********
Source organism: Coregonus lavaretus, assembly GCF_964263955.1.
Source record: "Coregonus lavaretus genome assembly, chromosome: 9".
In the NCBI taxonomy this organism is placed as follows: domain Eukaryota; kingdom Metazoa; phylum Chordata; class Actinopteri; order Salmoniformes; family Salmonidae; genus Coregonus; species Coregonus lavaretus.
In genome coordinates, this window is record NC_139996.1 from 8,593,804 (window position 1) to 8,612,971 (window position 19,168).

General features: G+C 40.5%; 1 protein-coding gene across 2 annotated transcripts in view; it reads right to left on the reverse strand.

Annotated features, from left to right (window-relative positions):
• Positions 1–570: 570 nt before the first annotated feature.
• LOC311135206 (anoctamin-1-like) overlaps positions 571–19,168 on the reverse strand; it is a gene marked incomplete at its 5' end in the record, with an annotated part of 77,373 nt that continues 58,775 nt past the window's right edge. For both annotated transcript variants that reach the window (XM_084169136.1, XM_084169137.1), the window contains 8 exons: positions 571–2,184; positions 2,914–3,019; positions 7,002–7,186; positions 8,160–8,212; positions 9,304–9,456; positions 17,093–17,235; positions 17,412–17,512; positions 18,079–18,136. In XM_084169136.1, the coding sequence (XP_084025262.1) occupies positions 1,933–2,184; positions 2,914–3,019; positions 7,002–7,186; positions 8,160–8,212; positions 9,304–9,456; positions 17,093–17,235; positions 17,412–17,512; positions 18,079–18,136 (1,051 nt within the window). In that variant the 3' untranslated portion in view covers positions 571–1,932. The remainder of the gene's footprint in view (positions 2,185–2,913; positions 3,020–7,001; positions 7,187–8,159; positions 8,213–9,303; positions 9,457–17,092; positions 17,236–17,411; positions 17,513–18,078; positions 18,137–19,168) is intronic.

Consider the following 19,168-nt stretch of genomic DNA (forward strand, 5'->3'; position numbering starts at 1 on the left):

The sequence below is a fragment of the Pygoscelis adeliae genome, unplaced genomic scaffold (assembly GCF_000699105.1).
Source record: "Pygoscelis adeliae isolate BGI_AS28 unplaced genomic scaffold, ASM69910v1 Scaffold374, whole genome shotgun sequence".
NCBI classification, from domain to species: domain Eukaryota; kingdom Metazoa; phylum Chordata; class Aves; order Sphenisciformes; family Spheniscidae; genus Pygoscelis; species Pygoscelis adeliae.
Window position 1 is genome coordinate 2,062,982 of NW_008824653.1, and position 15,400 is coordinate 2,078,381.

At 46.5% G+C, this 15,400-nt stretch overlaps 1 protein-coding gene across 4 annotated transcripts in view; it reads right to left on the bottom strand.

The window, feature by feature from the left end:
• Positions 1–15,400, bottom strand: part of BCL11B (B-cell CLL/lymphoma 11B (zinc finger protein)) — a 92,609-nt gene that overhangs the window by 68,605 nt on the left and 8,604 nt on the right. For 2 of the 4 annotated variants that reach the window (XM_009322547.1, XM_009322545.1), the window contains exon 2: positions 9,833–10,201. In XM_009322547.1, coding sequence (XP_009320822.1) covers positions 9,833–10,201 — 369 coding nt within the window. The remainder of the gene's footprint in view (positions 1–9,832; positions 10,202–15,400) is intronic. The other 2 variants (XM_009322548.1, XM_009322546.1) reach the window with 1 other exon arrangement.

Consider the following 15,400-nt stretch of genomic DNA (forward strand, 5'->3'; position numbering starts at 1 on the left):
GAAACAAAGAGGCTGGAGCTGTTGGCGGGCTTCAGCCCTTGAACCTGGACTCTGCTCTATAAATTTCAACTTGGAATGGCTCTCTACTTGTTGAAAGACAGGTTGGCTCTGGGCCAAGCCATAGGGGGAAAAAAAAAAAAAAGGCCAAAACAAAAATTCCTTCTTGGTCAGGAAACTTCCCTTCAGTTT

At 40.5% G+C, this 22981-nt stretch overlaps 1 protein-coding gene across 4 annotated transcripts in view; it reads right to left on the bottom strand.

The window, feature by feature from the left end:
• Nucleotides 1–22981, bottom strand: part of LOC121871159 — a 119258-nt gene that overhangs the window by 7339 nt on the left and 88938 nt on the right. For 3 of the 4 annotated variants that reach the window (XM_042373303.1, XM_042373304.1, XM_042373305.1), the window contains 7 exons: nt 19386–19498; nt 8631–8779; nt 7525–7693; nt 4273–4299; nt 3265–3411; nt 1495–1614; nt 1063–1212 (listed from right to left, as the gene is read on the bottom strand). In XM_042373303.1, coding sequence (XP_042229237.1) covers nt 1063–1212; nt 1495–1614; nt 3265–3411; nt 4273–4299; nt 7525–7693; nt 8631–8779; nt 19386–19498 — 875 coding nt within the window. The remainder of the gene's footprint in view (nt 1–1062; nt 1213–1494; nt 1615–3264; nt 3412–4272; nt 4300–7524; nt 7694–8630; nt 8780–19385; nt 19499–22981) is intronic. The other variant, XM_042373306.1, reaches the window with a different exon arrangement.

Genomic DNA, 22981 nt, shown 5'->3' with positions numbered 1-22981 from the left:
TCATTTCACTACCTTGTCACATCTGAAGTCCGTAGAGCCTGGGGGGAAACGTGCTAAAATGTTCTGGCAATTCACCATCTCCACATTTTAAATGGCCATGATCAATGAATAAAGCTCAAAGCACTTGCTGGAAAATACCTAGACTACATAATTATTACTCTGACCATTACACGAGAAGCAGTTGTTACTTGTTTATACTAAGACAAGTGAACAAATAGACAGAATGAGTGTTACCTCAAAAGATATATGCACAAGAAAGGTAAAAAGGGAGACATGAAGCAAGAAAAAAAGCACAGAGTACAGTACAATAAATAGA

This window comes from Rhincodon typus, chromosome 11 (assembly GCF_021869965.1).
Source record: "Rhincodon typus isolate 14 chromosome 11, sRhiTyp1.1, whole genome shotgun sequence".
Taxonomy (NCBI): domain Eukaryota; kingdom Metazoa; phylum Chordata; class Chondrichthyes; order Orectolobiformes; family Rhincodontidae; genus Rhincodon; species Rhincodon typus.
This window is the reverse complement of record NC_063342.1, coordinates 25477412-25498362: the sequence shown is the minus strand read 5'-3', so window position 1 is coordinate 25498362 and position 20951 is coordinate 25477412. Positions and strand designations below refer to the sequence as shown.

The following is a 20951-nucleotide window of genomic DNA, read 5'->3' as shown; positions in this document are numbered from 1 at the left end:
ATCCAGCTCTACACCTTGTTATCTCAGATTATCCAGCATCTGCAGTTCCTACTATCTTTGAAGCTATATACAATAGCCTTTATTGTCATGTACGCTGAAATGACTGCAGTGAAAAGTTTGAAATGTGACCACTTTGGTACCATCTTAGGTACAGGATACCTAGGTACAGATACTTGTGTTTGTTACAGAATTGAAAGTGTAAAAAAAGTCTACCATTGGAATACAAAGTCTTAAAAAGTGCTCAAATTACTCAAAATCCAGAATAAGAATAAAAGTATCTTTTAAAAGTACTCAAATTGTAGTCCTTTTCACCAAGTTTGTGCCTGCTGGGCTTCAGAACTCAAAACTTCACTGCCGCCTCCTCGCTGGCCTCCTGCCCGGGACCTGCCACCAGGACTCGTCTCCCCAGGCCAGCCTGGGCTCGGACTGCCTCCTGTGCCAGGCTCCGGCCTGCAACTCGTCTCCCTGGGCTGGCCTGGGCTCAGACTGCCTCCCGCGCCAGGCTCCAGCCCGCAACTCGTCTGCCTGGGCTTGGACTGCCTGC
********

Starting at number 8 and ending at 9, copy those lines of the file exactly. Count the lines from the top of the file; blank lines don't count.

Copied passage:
• LOC311135206 (anoctamin-1-like) overlaps positions 571–19,168 on the reverse strand; it is a gene marked incomplete at its 5' end in the record, with an annotated part of 77,373 nt that continues 58,775 nt past the window's right edge. For both annotated transcript variants that reach the window (XM_084169136.1, XM_084169137.1), the window contains 8 exons: positions 571–2,184; positions 2,914–3,019; positions 7,002–7,186; positions 8,160–8,212; positions 9,304–9,456; positions 17,093–17,235; positions 17,412–17,512; positions 18,079–18,136. In XM_084169136.1, the coding sequence (XP_084025262.1) occupies positions 1,933–2,184; positions 2,914–3,019; positions 7,002–7,186; positions 8,160–8,212; positions 9,304–9,456; positions 17,093–17,235; positions 17,412–17,512; positions 18,079–18,136 (1,051 nt within the window). In that variant the 3' untranslated portion in view covers positions 571–1,932. The remainder of the gene's footprint in view (positions 2,185–2,913; positions 3,020–7,001; positions 7,187–8,159; positions 8,213–9,303; positions 9,457–17,092; positions 17,236–17,411; positions 17,513–18,078; positions 18,137–19,168) is intronic.

Consider the following 19,168-nt stretch of genomic DNA (forward strand, 5'->3'; position numbering starts at 1 on the left):